EU blocks Three's takeover of O2
The European Commission has blocked Telefonica's sale of O2 to CK Hutchison, the owner of Three.
The planned deal was worth £10.3bn, and would have left the UK with just three major mobile phone network operators.
But Europe's competition commissioner, Margrethe Vestager, said she had strong concerns about the takeover, ruling that it would reduce customer choice and raise prices.
CK Hutchison said it was considering a legal challenge to the decision.
Concessions not 'sufficient'
"The goal of EU merger control is to ensure that tie-ups do not weaken competition at the expense of consumers and businesses," said Ms Vestager.
"We want the mobile telecoms sector to be competitive, so that consumers can enjoy innovative mobile services at fair prices and high network quality."
The decision ruled that concessions offered by Hong-Kong based Hutchison - including a five year price freeze and billions of pounds in investments - "were not sufficient to prevent" the hampering of innovation and network infrastructure development.
CK Hutchison responded to the decision, saying the acquisition of O2 from Spain's Telefonica would bring "major benefits to the UK not only by unlocking £10bn of private sector investment in the UK's digital infrastructure but also by addressing the country's coverage issues, enhancing network capacity, speeds and price competition for consumers".
O2 said the ruling had little impact on their UK operations. "We work in an industry of constant change and have learnt how to manage that change better than most," said an O2 spokesperson.
"Regardless of what happens next, we will continue to deliver for our customers as we always have."
Analysis: Rory Cellan-Jones, BBC Technology Editor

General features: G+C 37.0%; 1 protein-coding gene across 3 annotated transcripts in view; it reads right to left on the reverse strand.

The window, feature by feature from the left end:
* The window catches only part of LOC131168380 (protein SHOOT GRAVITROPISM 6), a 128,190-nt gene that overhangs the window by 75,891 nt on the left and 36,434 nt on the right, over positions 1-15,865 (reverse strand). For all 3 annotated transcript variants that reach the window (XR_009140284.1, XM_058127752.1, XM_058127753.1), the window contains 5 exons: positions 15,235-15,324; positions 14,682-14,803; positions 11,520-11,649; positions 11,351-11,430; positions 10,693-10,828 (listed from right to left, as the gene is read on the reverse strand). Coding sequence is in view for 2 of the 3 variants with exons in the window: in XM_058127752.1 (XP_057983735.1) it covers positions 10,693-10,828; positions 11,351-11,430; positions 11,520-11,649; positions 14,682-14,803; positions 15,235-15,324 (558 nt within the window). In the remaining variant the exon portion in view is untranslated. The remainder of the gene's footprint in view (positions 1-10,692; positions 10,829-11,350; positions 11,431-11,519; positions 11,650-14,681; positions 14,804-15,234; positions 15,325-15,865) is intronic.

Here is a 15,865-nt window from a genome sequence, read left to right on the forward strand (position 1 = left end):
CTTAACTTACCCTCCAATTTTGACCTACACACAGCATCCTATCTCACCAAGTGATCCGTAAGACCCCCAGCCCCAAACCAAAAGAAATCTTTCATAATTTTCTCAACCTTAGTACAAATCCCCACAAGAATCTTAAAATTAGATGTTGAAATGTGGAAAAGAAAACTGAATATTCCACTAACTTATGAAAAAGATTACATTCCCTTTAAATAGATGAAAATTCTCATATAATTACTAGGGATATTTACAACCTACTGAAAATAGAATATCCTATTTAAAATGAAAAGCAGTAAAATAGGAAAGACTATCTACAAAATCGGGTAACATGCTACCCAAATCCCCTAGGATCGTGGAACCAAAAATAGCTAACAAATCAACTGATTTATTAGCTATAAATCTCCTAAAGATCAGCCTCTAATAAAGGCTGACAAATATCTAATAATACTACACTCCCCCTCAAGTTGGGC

It was the deal that was supposed to be the final stage in the reshaping of Britain's mobile phone market. But now the O2/Three marriage has been blocked by Brussels, where does that leave phone users?
Better off, according to regulators. The UK's communications regulator Ofcom, in particular, had argued that allowing the number of players in the market to fall from four to three would inevitably lead to higher prices, poorer service or both.
This sounds convincing in the short term. But, says much of the telecoms industry - if you look at the longer term health of Europe's mobile market - today's move is bad news for everyone.
To read Rory's analysis in full, click here
Potential global interest
The commission points out that retail prices in the UK are currently amongst the lowest in Europe, with the four major network operators also including Vodafone and BT's Everything Everywhere, known as EE.
These four operators - who own infrastructure like telecoms masts - have cooperated to share the costs of developing that infrastructure. And it is the collapse of these cost-sharing deals that seriously worries the European commission.
Meanwhile Liberty Global - the owner of Virgin Media - has said it would not rule out an acquisition of O2 if CK Hutchison's bid was ultimately unsuccessful.
"It would be strange if we didn't evaluate that option," chief executive Mike Fries told analysts on a recent results conference call.
Liberty Global currently possesses a minimal share of the UK mobile market subsidiary Virgin, which acts as a so-called "virtual operator." That means it must pay wholesale prices to access the network operated by BT's EE. Tesco and Asda operate their own virtual networks in a similar manner.
Liberty Global recently ended negotiations for a major tie-up with Vodafone across Europe, settling simply for a Netherlands joint venture.
Competitive UK prices
Kester Mann, a mobile operators analyst at CCS Insight, said global telecoms giants like Japan's Softbank or Mexico's America Movil could also be plausible buyers of O2, but that the "most likely eventual outcome" was a sale to a private equity firm.
"The collapse of the deal leaves both Three and O2 in a precarious position with uncertain futures in the UK," Mr Mann said.
A spokesperson for the British telecoms regulator Ofcom said that it was the "right outcome" for mobile customers.
"Competition must be sustainable, and regulation should support it," said Ofcom. "We will aim to do so through tools such as market reviews or auctions of mobile airwaves."
The European Commission has intervened in several proposed telecoms deals recently.
A merger between the Danish operations of TeliaSonera and Telenor was abandoned last September after the commission investigated the deal.
And there is also an ongoing probe of CK Hutchison's proposed merger with Italian operator Wind, owned by Russian firm Vimpelcom, that would create Italy's largest mobile phone network.